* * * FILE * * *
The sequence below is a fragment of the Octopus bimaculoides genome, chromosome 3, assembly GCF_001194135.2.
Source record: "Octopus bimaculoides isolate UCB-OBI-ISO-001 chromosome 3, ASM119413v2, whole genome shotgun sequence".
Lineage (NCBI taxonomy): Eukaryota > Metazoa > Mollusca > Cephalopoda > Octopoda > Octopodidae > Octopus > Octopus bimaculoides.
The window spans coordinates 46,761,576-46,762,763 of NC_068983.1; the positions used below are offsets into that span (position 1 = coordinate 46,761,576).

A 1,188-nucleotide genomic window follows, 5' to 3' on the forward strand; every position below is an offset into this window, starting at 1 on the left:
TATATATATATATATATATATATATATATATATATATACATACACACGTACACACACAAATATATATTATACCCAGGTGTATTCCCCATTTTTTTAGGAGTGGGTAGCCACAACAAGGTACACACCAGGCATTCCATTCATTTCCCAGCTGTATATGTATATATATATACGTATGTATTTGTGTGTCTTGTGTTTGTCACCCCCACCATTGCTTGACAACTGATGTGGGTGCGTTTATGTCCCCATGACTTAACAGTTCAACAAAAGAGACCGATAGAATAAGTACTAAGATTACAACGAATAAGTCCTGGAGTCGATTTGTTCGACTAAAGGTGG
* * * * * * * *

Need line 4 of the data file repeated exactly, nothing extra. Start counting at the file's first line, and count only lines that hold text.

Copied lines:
The window spans coordinates 46,761,576-46,762,763 of NC_068983.1; the positions used below are offsets into that span (position 1 = coordinate 46,761,576).